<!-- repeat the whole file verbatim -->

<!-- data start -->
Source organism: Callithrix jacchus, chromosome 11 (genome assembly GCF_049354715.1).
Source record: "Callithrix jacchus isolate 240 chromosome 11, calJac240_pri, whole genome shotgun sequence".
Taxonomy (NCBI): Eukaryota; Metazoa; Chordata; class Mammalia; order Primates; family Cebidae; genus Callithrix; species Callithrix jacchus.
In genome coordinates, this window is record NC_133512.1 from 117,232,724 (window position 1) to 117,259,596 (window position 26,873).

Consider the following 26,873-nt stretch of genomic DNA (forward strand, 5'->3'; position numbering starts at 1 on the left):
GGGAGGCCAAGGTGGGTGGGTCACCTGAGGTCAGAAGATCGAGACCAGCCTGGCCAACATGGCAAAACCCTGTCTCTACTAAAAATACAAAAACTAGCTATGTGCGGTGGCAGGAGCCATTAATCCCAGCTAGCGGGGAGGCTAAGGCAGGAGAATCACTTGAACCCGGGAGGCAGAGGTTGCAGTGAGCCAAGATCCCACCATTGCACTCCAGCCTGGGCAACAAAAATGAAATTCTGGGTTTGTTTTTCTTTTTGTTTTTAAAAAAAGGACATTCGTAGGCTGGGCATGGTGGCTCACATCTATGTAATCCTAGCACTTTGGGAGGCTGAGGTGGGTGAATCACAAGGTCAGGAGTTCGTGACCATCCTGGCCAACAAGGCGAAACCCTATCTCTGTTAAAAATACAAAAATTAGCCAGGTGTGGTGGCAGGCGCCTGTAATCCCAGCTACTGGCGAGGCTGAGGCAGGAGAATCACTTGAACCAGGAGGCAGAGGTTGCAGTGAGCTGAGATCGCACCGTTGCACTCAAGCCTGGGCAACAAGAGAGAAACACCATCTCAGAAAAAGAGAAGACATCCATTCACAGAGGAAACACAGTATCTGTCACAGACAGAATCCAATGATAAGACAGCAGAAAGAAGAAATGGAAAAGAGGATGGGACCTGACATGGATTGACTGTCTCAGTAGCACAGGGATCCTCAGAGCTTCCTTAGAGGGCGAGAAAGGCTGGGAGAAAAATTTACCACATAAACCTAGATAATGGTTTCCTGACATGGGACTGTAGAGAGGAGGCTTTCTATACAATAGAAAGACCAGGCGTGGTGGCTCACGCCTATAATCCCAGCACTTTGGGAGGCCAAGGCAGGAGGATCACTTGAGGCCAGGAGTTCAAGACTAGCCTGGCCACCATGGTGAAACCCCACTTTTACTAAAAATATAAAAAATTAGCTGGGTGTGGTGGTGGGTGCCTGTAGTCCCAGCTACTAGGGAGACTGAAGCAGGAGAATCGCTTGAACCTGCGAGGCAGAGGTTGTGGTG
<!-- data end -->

Source organism: Callithrix jacchus, chromosome 11 (genome assembly GCF_049354715.1).
Source record: "Callithrix jacchus isolate 240 chromosome 11, calJac240_pri, whole genome shotgun sequence".
Taxonomy (NCBI): Eukaryota; Metazoa; Chordata; class Mammalia; order Primates; family Cebidae; genus Callithrix; species Callithrix jacchus.
In genome coordinates, this window is record NC_133512.1 from 117,232,724 (window position 1) to 117,259,596 (window position 26,873).

Consider the following 26,873-nt stretch of genomic DNA (forward strand, 5'->3'; position numbering starts at 1 on the left):
GGGAGGCCAAGGTGGGTGGGTCACCTGAGGTCAGAAGATCGAGACCAGCCTGGCCAACATGGCAAAACCCTGTCTCTACTAAAAATACAAAAACTAGCTATGTGCGGTGGCAGGAGCCATTAATCCCAGCTAGCGGGGAGGCTAAGGCAGGAGAATCACTTGAACCCGGGAGGCAGAGGTTGCAGTGAGCCAAGATCCCACCATTGCACTCCAGCCTGGGCAACAAAAATGAAATTCTGGGTTTGTTTTTCTTTTTGTTTTTAAAAAAAGGACATTCGTAGGCTGGGCATGGTGGCTCACATCTATGTAATCCTAGCACTTTGGGAGGCTGAGGTGGGTGAATCACAAGGTCAGGAGTTCGTGACCATCCTGGCCAACAAGGCGAAACCCTATCTCTGTTAAAAATACAAAAATTAGCCAGGTGTGGTGGCAGGCGCCTGTAATCCCAGCTACTGGCGAGGCTGAGGCAGGAGAATCACTTGAACCAGGAGGCAGAGGTTGCAGTGAGCTGAGATCGCACCGTTGCACTCAAGCCTGGGCAACAAGAGAGAAACACCATCTCAGAAAAAGAGAAGACATCCATTCACAGAGGAAACACAGTATCTGTCACAGACAGAATCCAATGATAAGACAGCAGAAAGAAGAAATGGAAAAGAGGATGGGACCTGACATGGATTGACTGTCTCAGTAGCACAGGGATCCTCAGAGCTTCCTTAGAGGGCGAGAAAGGCTGGGAGAAAAATTTACCACATAAACCTAGATAATGGTTTCCTGACATGGGACTGTAGAGAGGAGGCTTTCTATACAATAGAAAGACCAGGCGTGGTGGCTCACGCCTATAATCCCAGCACTTTGGGAGGCCAAGGCAGGAGGATCACTTGAGGCCAGGAGTTCAAGACTAGCCTGGCCACCATGGTGAAACCCCACTTTTACTAAAAATATAAAAAATTAGCTGGGTGTGGTGGTGGGTGCCTGTAGTCCCAGCTACTAGGGAGACTGAAGCAGGAGAATCGCTTGAACCTGCGAGGCAGAGGTTGTGGTG